Pa. primary election results: Hot tickets and upsets
Brian Sims may become Pa.'s first openly gay legislator, Kane beat out Murphy for Attorney General nod and redistricting caused upsets in other parts of the state.
With 99 percent of the state's precincts reporting, here are the election results of some notable races in yesterday's primaries, via the Associated Press.
>> In the hard-fought race for a Democrat Attorney General candidate, Lackawanna County prosecutor Kathleen Kane (with 371,348 votes – 53 percent) beat out two-term former Congressman Patrick
Murphy (who received 331,503 votes – 47 percent).
Murphy – an Iraq war vet who currently
practices as a partner at Fox Rothschild in
Philadelphia – was endorsed by former Gov. Ed Rendell and the Fraternal
Order of Police and had the backing of the city's union labor force.
But those credentials were not enough for him to beat out Kane, who went on to become the
first female Attorney General nominee in the state. If she wins in November over Republican nominee David Freed, a Cumberland County
prosecutor who ran unopposed yesterday, Kane will also be the first
Democrat to hold the seat since it became an elective position in 1980
>> In another race that was rife with mudslinging, attorney Brian Sims (3,661 – 51.6 percent) unseated longtime state Rep. Babette Josephs (3,428 – 48.4 percent) – who has held the office since 1985 – to become the Democratic candidate for the 182nd Legislative District, which covers parts of Center City and South Philly. If elected in November, Sims will be the first openly LGBT legislator in Pennsylvania.
Earlier in the day, political watchdog Committee of Seventy reported a complaint that Josephs was inside a polling place asking voters to cast a ballot for her. Her camp denied the claim and said she was merely present to vote.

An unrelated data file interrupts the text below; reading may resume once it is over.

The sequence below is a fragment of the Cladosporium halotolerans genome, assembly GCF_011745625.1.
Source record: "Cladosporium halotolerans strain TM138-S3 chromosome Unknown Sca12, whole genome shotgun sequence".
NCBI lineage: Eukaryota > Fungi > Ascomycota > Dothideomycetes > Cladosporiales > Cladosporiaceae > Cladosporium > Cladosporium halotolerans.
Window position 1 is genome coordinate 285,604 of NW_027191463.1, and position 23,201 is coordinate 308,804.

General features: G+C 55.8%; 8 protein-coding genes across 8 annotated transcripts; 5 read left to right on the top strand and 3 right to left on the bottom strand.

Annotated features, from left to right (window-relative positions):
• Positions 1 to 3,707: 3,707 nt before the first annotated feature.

>> In the 17th Congressional District primary, Pennsylvania's longest-serving congressman, conservative "Blue Dog" Democrat U.S. Rep. Tim Holden (24,874 – 42.9 percent), lost to personal injury lawyer Matt Cartwright (33,104 – 57.1 percent).
Holden, elected to Congress in 1992, was hurt by last year's redrawn congressional boundaries, which added thousands of new, more liberal Democrat voters to the previously-Republican district. 75 percent of the new constituents were not represented by Holden before the redistricting.
>> In the 12th Congressional District's Democratic primary, U.S. Rep. Mark Critz (32,009 – 51 percent) beat dean of Pennsylvania's House delegation and early favorite U.S. Rep. Jason Altmire (30,761 – 49 percent). The 12th District was redrawn by combining two districts that had previously been represented separately by Critz and Altmire.
>> Mitt Romney sailed to victory as the Republican presidential nominee in the state with 463,961 votes – 58 percent – while Rick Santorum came in a distant second with 146,724 votes, or 18 percent.
>> In the Democratic primaries for U.S. Senate, incumbent Bob Casey (558,882, or 81 percent) beat little-known challenger Joseph Vodvarka (132,414, or 19 percent) in a bid for a second six-year term. He will face off in November against Republican Tom Smith, who eked out 39 percent of the vote (296,421) in a five-way race even though the state Republican Party and Gov. Tom Corbett endorsed competitor Steve Welch.